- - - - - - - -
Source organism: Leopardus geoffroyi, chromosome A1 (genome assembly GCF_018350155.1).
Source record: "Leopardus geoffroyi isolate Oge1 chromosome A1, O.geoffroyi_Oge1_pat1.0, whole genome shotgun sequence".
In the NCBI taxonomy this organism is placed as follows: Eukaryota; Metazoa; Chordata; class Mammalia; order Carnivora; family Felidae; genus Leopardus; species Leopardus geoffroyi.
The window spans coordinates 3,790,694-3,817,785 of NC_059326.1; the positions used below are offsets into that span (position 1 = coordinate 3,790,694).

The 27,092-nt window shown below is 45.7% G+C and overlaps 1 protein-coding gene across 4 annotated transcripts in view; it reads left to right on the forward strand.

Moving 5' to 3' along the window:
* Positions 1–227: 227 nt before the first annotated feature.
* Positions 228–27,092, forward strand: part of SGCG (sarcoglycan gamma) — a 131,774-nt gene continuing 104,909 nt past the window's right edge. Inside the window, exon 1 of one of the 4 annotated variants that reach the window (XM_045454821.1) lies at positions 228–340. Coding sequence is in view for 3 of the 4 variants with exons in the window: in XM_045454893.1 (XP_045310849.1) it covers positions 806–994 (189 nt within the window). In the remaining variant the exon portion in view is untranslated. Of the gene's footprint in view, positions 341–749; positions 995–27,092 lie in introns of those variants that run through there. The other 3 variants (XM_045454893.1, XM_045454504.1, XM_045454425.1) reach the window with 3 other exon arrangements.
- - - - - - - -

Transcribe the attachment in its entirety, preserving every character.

Source organism: Leopardus geoffroyi, chromosome A1 (genome assembly GCF_018350155.1).
Source record: "Leopardus geoffroyi isolate Oge1 chromosome A1, O.geoffroyi_Oge1_pat1.0, whole genome shotgun sequence".
In the NCBI taxonomy this organism is placed as follows: Eukaryota; Metazoa; Chordata; class Mammalia; order Carnivora; family Felidae; genus Leopardus; species Leopardus geoffroyi.
The window spans coordinates 3,790,694-3,817,785 of NC_059326.1; the positions used below are offsets into that span (position 1 = coordinate 3,790,694).

The 27,092-nt window shown below is 45.7% G+C and overlaps 1 protein-coding gene across 4 annotated transcripts in view; it reads left to right on the forward strand.

Moving 5' to 3' along the window:
* Positions 1–227: 227 nt before the first annotated feature.
* Positions 228–27,092, forward strand: part of SGCG (sarcoglycan gamma) — a 131,774-nt gene continuing 104,909 nt past the window's right edge. Inside the window, exon 1 of one of the 4 annotated variants that reach the window (XM_045454821.1) lies at positions 228–340. Coding sequence is in view for 3 of the 4 variants with exons in the window: in XM_045454893.1 (XP_045310849.1) it covers positions 806–994 (189 nt within the window). In the remaining variant the exon portion in view is untranslated. Of the gene's footprint in view, positions 341–749; positions 995–27,092 lie in introns of those variants that run through there. The other 3 variants (XM_045454893.1, XM_045454504.1, XM_045454425.1) reach the window with 3 other exon arrangements.